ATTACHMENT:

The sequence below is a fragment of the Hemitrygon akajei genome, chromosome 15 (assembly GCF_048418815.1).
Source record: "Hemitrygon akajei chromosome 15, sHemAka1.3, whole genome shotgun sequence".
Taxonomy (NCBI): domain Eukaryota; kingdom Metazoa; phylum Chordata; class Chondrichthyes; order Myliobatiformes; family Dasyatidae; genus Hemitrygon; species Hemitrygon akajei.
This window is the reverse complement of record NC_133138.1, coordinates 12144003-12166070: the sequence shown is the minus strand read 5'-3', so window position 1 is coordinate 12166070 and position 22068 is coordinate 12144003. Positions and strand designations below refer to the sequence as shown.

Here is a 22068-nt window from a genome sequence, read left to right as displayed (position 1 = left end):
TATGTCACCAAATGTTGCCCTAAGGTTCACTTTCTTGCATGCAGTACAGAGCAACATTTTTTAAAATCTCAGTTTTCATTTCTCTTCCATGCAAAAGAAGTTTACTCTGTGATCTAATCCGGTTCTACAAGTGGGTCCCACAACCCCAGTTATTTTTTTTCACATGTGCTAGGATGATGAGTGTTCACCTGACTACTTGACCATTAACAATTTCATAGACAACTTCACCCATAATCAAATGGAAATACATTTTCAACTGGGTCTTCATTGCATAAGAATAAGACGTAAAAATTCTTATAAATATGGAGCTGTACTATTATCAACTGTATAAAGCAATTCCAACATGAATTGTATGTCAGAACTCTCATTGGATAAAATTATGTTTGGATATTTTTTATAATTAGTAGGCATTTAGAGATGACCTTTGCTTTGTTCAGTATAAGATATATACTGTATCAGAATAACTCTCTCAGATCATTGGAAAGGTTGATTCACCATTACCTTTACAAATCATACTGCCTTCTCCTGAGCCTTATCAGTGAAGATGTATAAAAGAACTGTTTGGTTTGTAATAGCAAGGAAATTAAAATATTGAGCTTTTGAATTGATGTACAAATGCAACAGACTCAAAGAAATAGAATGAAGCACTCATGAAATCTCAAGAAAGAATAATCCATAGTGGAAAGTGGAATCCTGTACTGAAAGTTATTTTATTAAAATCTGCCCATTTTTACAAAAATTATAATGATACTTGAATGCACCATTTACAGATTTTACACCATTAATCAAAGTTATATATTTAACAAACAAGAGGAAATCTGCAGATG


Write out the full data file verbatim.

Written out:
The sequence below is a fragment of the Hemitrygon akajei genome, chromosome 15 (assembly GCF_048418815.1).
Source record: "Hemitrygon akajei chromosome 15, sHemAka1.3, whole genome shotgun sequence".
Taxonomy (NCBI): domain Eukaryota; kingdom Metazoa; phylum Chordata; class Chondrichthyes; order Myliobatiformes; family Dasyatidae; genus Hemitrygon; species Hemitrygon akajei.
This window is the reverse complement of record NC_133138.1, coordinates 12144003-12166070: the sequence shown is the minus strand read 5'-3', so window position 1 is coordinate 12166070 and position 22068 is coordinate 12144003. Positions and strand designations below refer to the sequence as shown.

Here is a 22068-nt window from a genome sequence, read left to right as displayed (position 1 = left end):
TATGTCACCAAATGTTGCCCTAAGGTTCACTTTCTTGCATGCAGTACAGAGCAACATTTTTTAAAATCTCAGTTTTCATTTCTCTTCCATGCAAAAGAAGTTTACTCTGTGATCTAATCCGGTTCTACAAGTGGGTCCCACAACCCCAGTTATTTTTTTTCACATGTGCTAGGATGATGAGTGTTCACCTGACTACTTGACCATTAACAATTTCATAGACAACTTCACCCATAATCAAATGGAAATACATTTTCAACTGGGTCTTCATTGCATAAGAATAAGACGTAAAAATTCTTATAAATATGGAGCTGTACTATTATCAACTGTATAAAGCAATTCCAACATGAATTGTATGTCAGAACTCTCATTGGATAAAATTATGTTTGGATATTTTTTATAATTAGTAGGCATTTAGAGATGACCTTTGCTTTGTTCAGTATAAGATATATACTGTATCAGAATAACTCTCTCAGATCATTGGAAAGGTTGATTCACCATTACCTTTACAAATCATACTGCCTTCTCCTGAGCCTTATCAGTGAAGATGTATAAAAGAACTGTTTGGTTTGTAATAGCAAGGAAATTAAAATATTGAGCTTTTGAATTGATGTACAAATGCAACAGACTCAAAGAAATAGAATGAAGCACTCATGAAATCTCAAGAAAGAATAATCCATAGTGGAAAGTGGAATCCTGTACTGAAAGTTATTTTATTAAAATCTGCCCATTTTTACAAAAATTATAATGATACTTGAATGCACCATTTACAGATTTTACACCATTAATCAAAGTTATATATTTAACAAACAAGAGGAAATCTGCAGATG